Swing trading is a popular style of trading that involves using major market movements instead of just capitalizing on intraday volatility. However, it requires that you hold positions open for days, weeks, or even months, so you definitely have to know when to enter and what to expect. That’s where technical analysis comes in handy, and there are several indicators which are considered especially suitable for such a trading style. In this article, we explain how to use the top 3 most useful of them.
Choosing the right indicators
While swing trading involves holding positions for much more than a single trading session, the basic rules are still the same: you have to predict how the price of a certain asset is going to behave, find a good spot to enter, and then close the position at the right time. That means your choice of indicators should follow the overall principles: don’t try to read too many at once, be careful about time horizons, and look only at the indicators you can understand.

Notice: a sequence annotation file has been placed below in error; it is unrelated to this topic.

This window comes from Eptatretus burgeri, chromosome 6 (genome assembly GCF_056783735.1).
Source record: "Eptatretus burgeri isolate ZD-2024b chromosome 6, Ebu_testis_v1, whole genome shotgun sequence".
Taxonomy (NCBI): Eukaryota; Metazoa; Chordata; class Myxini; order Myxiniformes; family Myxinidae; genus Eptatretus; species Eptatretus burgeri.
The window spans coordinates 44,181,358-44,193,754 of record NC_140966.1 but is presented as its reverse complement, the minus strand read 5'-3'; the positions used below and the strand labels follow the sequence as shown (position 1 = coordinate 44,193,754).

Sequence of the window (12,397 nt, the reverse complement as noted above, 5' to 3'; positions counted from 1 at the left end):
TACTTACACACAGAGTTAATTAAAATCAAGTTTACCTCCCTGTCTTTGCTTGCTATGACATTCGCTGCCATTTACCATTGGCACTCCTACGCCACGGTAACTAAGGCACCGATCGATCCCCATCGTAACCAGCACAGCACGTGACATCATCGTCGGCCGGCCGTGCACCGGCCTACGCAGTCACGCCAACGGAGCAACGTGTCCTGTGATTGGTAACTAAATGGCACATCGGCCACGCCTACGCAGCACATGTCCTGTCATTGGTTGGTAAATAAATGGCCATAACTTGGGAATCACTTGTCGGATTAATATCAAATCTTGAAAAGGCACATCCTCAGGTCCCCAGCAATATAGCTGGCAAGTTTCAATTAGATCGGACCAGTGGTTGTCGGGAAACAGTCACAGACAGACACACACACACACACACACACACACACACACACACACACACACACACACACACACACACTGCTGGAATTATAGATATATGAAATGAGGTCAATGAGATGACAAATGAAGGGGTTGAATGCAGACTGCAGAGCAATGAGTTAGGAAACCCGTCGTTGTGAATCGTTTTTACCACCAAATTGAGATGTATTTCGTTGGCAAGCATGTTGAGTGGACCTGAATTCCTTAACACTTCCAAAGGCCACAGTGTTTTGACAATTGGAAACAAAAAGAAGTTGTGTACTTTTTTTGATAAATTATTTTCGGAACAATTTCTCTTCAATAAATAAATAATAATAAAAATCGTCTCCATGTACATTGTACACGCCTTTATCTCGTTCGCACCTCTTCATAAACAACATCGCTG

The last principle is especially important. You will be better off with just a single primitive indicator than with a bunch of complex ones which you don’t know how to use. That’s why we’ve selected these top three swing trading indicators that can be easily learned.
Volume is an extremely simple indicator that shows the number of finished trades over a given period of time. This indicator is used to confirm trends: if a break-out happens with many trades going on, the trend is likely to continue. And if the price moves down with high volume, it probably will go down even more.
Moving average (MA) is another novice-friendly indicator that smoothes the price graph and presents it as a continual trend line. MA is mostly used to determine the best points for entry and exit. The most common way to use the indicator is comparing a shorter period line with a longer period one. A signal for buying the asset is produced when the former cuts the latter from below.
Relative strength index
Relative strength index (RSI) is used to measure the relative strength of price movements. It’s a graph between 0 and 100, and a signal is generated when it reaches 30 or 70. When it goes above 70, then it’s a sell signal. When it goes below 30, it’s a buy signal. However, you should be especially careful about time horizons with RSI.